Sir Thomas Beecham
Beethoven: Symphony No. 2; Brahms: Symphony No. 2; Haydn: Symphonies Nos 99 & 101; Liszt: A Faust Symphony; Mendelssohn: A Midsummer Night’s Dream Overture; Mozart: Symphonies Nos 36 (Linz) & 39, etc
Alexander Young (tenor); Beecham Choral Society; Royal Philharmonic Orchestra/Thomas Beecham
ICA ICAC5148 274:37mins (4 discs)
Recorded expertly by the BBC, mostly at the Royal Festival Hall between 1954 and 1959, these mono live recordings with the Royal Philharmonic Orchestra capture the essence of Beecham’s final years with an infectious vitality not always encountered in the studio equivalents (fine though they are). Although Beecham was always keen to imbue his studio recordings with an urgent sense of spontaneity, his mercurial personality was almost invariably at its most beguiling live in concert.
One senses an extra degree of imperativeness in gripping performances of Haydn’s symphonies Nos 99 and 101, which by comparison with Beecham’s studio accounts for EMI (now Warner) dating from the same period, lean more towards vibrant authority and majestic sweep than twinkle-in the-eye breeziness and charm. Beecham does tend, however, to make rather a meal of Boccherini’s delightful G521 Sinfonia, which lacks the iridescent sparkle of Carlo Maria Giulini’s contemporaneous studio account with the Philharmonia for EMI/Warner Classics.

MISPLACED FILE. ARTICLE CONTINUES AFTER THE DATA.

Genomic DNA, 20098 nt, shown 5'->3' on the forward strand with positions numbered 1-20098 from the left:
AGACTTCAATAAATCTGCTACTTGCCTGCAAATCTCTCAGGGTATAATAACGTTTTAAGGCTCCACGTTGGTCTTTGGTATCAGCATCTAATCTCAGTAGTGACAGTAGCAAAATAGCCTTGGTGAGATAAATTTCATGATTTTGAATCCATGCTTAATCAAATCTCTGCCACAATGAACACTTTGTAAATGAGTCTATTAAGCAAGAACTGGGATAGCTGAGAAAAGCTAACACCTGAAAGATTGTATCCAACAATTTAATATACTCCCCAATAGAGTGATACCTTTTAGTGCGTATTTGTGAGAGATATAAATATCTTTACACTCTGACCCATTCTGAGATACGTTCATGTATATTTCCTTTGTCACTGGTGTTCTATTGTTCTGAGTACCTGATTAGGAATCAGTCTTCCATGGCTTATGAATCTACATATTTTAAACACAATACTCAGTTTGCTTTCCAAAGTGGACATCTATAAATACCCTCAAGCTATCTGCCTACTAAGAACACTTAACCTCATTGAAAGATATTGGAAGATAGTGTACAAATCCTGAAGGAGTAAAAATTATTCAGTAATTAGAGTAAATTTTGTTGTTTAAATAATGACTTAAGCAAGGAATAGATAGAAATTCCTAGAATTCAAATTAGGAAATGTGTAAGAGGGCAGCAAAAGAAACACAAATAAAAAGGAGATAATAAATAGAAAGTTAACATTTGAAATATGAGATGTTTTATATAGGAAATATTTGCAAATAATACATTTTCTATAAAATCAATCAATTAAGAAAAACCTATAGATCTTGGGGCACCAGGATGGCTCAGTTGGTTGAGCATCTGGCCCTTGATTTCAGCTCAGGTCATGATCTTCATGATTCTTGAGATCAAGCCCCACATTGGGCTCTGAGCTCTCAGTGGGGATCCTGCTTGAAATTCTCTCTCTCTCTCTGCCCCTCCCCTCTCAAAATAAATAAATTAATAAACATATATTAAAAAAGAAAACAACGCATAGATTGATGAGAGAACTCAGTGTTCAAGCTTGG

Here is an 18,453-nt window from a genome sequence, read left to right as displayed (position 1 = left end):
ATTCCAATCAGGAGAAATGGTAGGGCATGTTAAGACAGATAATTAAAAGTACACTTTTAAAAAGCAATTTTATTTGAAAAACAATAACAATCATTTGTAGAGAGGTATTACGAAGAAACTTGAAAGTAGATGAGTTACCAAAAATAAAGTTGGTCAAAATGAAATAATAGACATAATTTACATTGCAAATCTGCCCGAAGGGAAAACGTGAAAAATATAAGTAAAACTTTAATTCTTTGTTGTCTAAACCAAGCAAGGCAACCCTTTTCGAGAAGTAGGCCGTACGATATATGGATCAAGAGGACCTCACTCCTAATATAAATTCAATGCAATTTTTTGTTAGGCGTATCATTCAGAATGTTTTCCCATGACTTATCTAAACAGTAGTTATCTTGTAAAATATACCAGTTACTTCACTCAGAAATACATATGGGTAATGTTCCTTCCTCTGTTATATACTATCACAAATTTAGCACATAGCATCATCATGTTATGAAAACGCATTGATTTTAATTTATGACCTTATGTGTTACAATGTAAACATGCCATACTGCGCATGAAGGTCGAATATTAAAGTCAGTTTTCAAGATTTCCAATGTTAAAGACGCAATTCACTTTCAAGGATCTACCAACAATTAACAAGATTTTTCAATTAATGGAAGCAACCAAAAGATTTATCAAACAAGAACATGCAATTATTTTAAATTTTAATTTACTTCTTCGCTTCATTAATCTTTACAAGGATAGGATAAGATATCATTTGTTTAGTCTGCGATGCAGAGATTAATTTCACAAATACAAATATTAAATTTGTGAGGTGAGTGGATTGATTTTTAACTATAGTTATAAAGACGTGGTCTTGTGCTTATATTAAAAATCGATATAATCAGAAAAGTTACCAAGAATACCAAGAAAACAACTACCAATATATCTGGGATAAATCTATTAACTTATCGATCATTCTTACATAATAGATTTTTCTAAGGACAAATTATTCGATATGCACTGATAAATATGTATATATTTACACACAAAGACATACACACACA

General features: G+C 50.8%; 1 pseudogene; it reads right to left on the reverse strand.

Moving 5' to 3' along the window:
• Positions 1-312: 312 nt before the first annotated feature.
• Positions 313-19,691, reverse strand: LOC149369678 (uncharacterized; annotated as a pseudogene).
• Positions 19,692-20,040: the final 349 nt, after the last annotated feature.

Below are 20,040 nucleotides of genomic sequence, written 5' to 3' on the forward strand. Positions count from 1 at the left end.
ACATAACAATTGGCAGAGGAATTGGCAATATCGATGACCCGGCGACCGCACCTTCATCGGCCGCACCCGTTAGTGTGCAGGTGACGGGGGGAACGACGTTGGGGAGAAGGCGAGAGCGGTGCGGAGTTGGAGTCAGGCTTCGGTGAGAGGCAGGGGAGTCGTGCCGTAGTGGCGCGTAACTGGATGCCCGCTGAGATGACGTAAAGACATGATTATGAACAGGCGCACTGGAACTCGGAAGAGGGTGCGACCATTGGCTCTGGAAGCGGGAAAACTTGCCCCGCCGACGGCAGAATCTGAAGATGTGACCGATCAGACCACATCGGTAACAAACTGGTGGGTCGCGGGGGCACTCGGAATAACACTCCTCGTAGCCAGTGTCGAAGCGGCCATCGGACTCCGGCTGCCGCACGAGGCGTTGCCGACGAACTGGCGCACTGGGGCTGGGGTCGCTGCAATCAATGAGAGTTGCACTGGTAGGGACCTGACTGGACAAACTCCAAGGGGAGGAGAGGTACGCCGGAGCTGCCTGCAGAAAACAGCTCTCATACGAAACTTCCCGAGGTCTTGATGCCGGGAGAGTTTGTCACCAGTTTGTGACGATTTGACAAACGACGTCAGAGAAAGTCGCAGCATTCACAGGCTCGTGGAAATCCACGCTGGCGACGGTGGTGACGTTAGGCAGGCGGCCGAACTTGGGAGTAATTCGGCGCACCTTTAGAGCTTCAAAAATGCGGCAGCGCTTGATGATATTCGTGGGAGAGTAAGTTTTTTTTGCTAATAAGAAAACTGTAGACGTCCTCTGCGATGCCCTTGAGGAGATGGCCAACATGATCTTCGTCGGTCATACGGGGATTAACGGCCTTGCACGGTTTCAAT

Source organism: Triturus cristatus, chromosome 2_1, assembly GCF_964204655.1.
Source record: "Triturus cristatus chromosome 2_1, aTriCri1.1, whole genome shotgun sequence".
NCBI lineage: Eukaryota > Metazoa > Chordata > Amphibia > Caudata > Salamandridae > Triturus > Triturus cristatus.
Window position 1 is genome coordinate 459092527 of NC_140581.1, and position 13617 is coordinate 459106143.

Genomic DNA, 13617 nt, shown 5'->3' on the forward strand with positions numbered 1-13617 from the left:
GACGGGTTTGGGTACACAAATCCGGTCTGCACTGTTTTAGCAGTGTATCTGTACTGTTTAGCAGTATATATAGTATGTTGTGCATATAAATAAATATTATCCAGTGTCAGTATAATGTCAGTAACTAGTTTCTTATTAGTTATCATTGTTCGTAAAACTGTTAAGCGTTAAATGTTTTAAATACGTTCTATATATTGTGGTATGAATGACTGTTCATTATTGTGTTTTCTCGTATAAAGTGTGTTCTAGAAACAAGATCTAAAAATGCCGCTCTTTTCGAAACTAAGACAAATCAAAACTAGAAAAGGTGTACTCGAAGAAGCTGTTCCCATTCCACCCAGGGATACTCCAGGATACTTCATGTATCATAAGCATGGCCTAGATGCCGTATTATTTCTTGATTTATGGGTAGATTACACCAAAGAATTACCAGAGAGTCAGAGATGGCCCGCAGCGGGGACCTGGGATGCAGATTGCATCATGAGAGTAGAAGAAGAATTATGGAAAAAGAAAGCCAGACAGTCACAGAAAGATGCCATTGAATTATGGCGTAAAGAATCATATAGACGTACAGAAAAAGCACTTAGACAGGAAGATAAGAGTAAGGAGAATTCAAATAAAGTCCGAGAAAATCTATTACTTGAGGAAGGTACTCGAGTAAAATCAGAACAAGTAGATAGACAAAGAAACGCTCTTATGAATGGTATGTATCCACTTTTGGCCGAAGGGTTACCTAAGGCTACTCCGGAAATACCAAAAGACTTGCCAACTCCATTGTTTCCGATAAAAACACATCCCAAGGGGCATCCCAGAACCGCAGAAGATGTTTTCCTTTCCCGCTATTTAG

Beecham is very much back on form with 1954 performances of Mozart’s Linz and K543 (No. 39) symphonies, lithely played and recorded, which erupt in joyous finales whose captivating effervescence makes questions of authenticity a glorious irrelevance. Of the two overtures included here, Mendelssohn’s magical A Midsummer Night’s Dream sounds surprisingly a shade earthbound, whereas Wagner’s Flying Dutchman sails the high seas with imperious swagger and charisma.
The three remaining symphonies in this fine four-disc collection, are also well worth hearing. Beethoven’s Second and Liszt’s Faust were recorded at the same concert on 14 November 1956, the former playfully youthful and refreshingly unmannered, the latter more emotionally immediate and imposing than the studio account of three years later.
Brahms is not a composer automatically associated with Beecham, but on the evidence of this radiantly affectionate 1959 performance of the Second Symphony, he had – notwithstanding his oft-repeated waspish comments about that composer – a profound instinct for the German’s autumnal reflectiveness.